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41 D-Man of Valor

The Story of SWAT Officer Randy Simmons

Clarion Review (5 Stars)

Thousands of people mourned the death of SWAT officer Randy Simmons, who was killed during a hostage rescue mission. A twenty-seven-year veteran of the Los Angeles Police Department, he was the first Los Angeles SWAT team member killed in the line of duty. He was the consummate officer, always ready to put his life on the line. A dedicated officer to the end, Randy Simmons was also much more.

Four years after his death, his widow, Lisa Simmons, has published his biography, 41 D-Man of Valor: The Story of SWAT Officer Randy Simmons. Lovingly and proudly presented, the book details this very special man’s life and pays tribute to him. Simmons writes casually, as if speaking to a friend, with the occasional grammatical lapse. Her tale is a heady one that she is anxious to share; it is the stuff of made-for-TV movies.

Simmons has taken a long time to work through the issues of her husband’s death, and writing his biography was clearly a painful process. “Our memories allow us to live in a given moment even when it’s just for a matter of seconds,” she observes, finding at least some small consolation in having those memories. Hers was a strong and happy marriage, and Randy put his wife and two children ahead of everything else, including the LAPD. “Only soul mates could run our race, endure our active lifestyle, and remain married,” she writes. It is clear that she finds inspiration in both her husband’s life and his death.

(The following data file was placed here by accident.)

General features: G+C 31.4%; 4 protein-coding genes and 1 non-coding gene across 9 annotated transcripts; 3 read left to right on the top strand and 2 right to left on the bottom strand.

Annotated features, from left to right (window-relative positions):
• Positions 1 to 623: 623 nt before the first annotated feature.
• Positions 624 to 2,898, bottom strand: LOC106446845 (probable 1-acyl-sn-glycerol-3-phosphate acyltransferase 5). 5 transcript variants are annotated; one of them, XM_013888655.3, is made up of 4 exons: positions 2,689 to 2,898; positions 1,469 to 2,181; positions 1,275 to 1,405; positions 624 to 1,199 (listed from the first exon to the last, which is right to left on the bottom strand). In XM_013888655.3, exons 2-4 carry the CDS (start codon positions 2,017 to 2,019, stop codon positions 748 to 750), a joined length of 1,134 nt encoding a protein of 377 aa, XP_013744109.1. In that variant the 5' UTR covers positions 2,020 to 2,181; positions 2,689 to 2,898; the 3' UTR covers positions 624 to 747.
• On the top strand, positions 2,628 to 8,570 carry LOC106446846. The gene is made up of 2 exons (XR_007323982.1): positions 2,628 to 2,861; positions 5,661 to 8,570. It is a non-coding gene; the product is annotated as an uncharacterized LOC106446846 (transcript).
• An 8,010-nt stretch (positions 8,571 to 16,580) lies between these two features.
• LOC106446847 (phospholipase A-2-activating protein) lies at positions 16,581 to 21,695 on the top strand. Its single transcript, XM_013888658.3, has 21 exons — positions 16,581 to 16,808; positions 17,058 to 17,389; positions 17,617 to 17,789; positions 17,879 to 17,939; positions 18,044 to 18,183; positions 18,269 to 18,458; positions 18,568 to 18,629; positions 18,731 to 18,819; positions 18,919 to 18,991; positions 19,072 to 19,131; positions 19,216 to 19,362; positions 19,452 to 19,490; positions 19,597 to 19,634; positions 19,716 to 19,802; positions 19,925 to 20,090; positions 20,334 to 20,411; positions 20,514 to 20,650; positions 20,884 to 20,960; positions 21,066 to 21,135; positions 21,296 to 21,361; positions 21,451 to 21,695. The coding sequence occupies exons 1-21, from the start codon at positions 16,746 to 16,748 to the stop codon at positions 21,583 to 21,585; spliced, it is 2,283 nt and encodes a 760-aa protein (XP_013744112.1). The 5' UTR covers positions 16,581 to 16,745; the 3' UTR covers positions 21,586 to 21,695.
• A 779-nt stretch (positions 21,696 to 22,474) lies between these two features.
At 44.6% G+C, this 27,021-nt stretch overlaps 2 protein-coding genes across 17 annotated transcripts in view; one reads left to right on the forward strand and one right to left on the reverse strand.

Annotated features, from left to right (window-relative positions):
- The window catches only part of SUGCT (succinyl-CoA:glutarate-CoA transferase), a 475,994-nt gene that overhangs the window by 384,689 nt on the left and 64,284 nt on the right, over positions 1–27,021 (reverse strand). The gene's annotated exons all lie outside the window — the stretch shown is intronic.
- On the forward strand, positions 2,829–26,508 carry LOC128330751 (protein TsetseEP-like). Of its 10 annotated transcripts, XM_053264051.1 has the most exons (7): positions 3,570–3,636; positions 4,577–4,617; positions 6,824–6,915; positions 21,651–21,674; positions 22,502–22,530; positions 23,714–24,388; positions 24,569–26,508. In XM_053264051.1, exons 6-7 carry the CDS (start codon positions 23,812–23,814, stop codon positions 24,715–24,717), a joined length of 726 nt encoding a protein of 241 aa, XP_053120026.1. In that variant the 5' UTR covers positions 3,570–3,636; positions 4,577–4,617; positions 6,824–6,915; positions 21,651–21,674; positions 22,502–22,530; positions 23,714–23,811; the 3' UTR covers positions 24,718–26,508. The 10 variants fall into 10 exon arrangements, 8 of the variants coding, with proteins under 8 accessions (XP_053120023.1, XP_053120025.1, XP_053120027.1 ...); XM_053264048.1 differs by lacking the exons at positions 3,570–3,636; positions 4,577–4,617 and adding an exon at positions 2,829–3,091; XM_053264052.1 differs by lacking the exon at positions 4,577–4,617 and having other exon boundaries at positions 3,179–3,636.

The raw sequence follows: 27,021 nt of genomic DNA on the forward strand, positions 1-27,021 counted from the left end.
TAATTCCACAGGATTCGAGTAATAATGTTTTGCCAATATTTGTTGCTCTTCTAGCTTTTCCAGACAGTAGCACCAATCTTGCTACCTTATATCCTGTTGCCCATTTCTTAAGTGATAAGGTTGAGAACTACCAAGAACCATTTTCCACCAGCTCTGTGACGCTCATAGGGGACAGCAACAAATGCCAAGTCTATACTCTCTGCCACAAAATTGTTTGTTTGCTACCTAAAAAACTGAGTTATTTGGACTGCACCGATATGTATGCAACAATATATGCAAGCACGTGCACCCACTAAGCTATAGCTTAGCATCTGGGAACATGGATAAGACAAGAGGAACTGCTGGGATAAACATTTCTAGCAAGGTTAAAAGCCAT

A minister’s son, Randy was a devout Christian who “promised God that he would get his life right and serve Him totally.” It was not an empty promise, according to Simmons. Randy had a profound effect on many, both within the force and on the streets in the roughest parts of Los Angeles. Lisa describes him as “a master at sharing the gospel without sounding like a religious fanatic,” adding that “everyone knew he was a man of faith.” Fellow officers often were astounded to find him counseling gang members, street criminals, and drug addicts on changing their ways. His greatest mission was the Glory Kids Ministry, a community outreach program he established for children in the toughest crime areas of the city. Serving as a role model, Randy visited several neighborhoods every single Saturday, calling the kids together for “an edifying lesson and fun.” Both children and their parents looked forward to his weekly visits.

While Simmons does glorify her husband’s life, she also makes clear that Randy Simmons was a very special person. However readers may feel about Randy’s Christianity or the author’s unrestrained admiration for him and his good deeds, Officer Simmons was unmistakably a good man and a good cop. His story is inspiring.

Cheryl Hibbard